Bof, Doesn't the spec say an IO of up to 1.5 A?


    If the two resistors R1/R2 should add up to about 1K ... that could make R1 and R2 have many possibilities!!! You guys are looking at this in a too straight forwards way which confuses a noob like myself... I am more of a "use the equation given" kind of guy!

    Can't we work with the formula given in the spec sheet. The spec says:

    Vo = Vrerf(1+R2/R1) + (Iadj x R2)

    5.0V = 1.25(1+R2/240) + (0.001 x R2)

    Solving for R2 gives us 600 ohms!!!

    I don't want to use the LM317 as a current regulator! And adding a series resistor between Vin and the input of the LM317 as av-drop could work, but I am sure we can do this without this extra resistor... no!

    So confused ... can someone show the step by step calculations by taking into account the 14VDC in for a 5VDC output and with the ohmic values of R1 and R2 required and using this formula:

    Vo = Vrerf(1+R2/R1) + (Iadj x R2)

    I would like to see the work and calculations so I learn something at least!!!! :(
    Sorry I never used an LM317 or any voltage regulators before!!! Still confused! Sorry again!

    Thanks for your help... really appreciated
     
    Last edited: Dec 19, 2012
  8. nomurphy

    AAC Fanatic!

    Aug 8, 2005
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    You can generally ignore the Iadj because it is a minor contributor.

    There are two unknowns; R1 and R2, therefore you need to pick a value and perform iterative calculations (or create an Excel spreadsheet as I do).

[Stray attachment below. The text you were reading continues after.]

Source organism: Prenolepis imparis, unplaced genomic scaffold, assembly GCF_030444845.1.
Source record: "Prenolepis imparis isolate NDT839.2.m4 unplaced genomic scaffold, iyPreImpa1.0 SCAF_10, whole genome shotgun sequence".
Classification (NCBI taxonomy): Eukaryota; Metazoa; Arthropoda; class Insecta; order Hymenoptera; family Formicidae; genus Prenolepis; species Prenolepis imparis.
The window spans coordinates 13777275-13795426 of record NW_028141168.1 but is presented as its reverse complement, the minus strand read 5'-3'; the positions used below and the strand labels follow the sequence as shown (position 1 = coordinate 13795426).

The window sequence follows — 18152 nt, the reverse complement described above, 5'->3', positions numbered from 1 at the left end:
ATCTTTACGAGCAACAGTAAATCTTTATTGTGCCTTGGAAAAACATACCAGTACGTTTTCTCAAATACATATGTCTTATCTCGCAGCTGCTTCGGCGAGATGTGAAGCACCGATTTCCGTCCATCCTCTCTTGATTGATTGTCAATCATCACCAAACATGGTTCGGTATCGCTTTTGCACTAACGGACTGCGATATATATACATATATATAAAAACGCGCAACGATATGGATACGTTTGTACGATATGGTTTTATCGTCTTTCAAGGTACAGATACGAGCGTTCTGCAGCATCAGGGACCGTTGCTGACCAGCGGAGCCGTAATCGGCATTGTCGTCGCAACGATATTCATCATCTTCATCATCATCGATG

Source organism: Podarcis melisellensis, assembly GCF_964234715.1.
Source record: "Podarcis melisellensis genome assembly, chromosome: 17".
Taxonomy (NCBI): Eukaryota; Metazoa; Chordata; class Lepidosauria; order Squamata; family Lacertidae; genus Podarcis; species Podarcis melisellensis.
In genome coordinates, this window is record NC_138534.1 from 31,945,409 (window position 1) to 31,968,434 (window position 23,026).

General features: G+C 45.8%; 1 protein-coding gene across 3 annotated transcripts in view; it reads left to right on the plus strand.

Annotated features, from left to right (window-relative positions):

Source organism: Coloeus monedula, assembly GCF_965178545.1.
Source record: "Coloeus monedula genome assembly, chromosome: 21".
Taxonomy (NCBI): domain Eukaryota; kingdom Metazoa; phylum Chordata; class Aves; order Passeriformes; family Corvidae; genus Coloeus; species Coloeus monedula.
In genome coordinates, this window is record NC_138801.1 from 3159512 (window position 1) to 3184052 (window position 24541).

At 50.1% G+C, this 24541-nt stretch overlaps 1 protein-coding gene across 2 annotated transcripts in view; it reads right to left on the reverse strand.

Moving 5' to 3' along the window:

R1 = 249 ohms
    R2 = 750 ohms

    Preferably 1% to maintain a proper voltage spread, because Vref may be anywhere between 1.20V and 1.30V per the datasheet.

    Maybe ...you need to read the HEATSINK REQUIREMENTS section of the datasheet and do some math.


    The attached PDF shows an example Excel spreadsheet, but not the math behind it.
     
    Last edited: Dec 19, 2012
  9. Audioguru

    New Member

    Dec 20, 2007
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    No.
    The datasheet for the LM117 and LM317 shows that R1 should be 120 ohms for the LM317 and 240 ohms for the LM117.
    If the value of R1 is higher then the datasheet says the output voltage might rise without a load. You NEVER want a regulated voltage to rise all by itself.

    LM317, R1= 120 ohms and R2= 360 ohms. The output will be 5.0V with or without a load.
     
  10. nomurphy

    AAC Fanatic!

    Aug 8, 2005
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    No.
    You must be looking at a strange brand of LM317; National app circuits show a 240 ohm for R1 and that is ~5ma (they also state a min load current of 3.5ma to 5mA).

    However, note that I said a minimum load of 5-10mA is preferred, but any pre-loading is really dependent upon whether or not there is a sufficient constant load on the regulator. If the OP has a constant 50mA load, then no pre-load is really necessary and the divider resistors could be in the reasonable K ohms range if so desired.

    Ultimately, this goes to the very basic issue of making sure to read the datasheet to understand the component(s) being selected. And, that a given component type can vary between manufacturers; so be careful when replacing one brand with another.

    Be sure to READ and compare datasheets.

    Also rougie -- note that manfucturers usually have some applications described within their datasheet (National Semi has always been pretty good about this) and reading the datasheet descriptions will typically explain what it is you need to know, such as biasing, thermal calcs for dissipation, and/or heatsinking requirements.
     
  11. Audioguru